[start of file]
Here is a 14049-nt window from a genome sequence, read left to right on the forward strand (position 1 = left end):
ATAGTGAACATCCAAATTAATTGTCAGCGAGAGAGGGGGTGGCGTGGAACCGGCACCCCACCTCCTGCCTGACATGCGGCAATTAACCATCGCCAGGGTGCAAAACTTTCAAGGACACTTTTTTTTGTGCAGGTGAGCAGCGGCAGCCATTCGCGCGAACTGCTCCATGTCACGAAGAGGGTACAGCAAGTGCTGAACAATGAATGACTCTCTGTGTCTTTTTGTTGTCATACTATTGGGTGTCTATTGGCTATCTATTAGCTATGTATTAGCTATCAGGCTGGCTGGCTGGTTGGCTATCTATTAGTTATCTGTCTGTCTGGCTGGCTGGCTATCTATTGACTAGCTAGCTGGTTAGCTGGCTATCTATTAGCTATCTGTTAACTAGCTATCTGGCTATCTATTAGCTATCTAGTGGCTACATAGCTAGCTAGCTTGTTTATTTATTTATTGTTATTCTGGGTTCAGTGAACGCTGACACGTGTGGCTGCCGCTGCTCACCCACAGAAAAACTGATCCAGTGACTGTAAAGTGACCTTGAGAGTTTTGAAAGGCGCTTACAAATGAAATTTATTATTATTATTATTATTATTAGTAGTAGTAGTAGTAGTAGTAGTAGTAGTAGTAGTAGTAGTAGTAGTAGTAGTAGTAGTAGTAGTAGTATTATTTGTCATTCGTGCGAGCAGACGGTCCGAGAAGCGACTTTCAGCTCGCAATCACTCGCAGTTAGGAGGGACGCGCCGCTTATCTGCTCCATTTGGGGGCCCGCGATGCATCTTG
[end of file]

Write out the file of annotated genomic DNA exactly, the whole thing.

Here is a 14049-nt window from a genome sequence, read left to right on the forward strand (position 1 = left end):
ATAGTGAACATCCAAATTAATTGTCAGCGAGAGAGGGGGTGGCGTGGAACCGGCACCCCACCTCCTGCCTGACATGCGGCAATTAACCATCGCCAGGGTGCAAAACTTTCAAGGACACTTTTTTTTGTGCAGGTGAGCAGCGGCAGCCATTCGCGCGAACTGCTCCATGTCACGAAGAGGGTACAGCAAGTGCTGAACAATGAATGACTCTCTGTGTCTTTTTGTTGTCATACTATTGGGTGTCTATTGGCTATCTATTAGCTATGTATTAGCTATCAGGCTGGCTGGCTGGTTGGCTATCTATTAGTTATCTGTCTGTCTGGCTGGCTGGCTATCTATTGACTAGCTAGCTGGTTAGCTGGCTATCTATTAGCTATCTGTTAACTAGCTATCTGGCTATCTATTAGCTATCTAGTGGCTACATAGCTAGCTAGCTTGTTTATTTATTTATTGTTATTCTGGGTTCAGTGAACGCTGACACGTGTGGCTGCCGCTGCTCACCCACAGAAAAACTGATCCAGTGACTGTAAAGTGACCTTGAGAGTTTTGAAAGGCGCTTACAAATGAAATTTATTATTATTATTATTATTATTAGTAGTAGTAGTAGTAGTAGTAGTAGTAGTAGTAGTAGTAGTAGTAGTAGTAGTAGTAGTAGTAGTAGTATTATTTGTCATTCGTGCGAGCAGACGGTCCGAGAAGCGACTTTCAGCTCGCAATCACTCGCAGTTAGGAGGGACGCGCCGCTTATCTGCTCCATTTGGGGGCCCGCGATGCATCTTG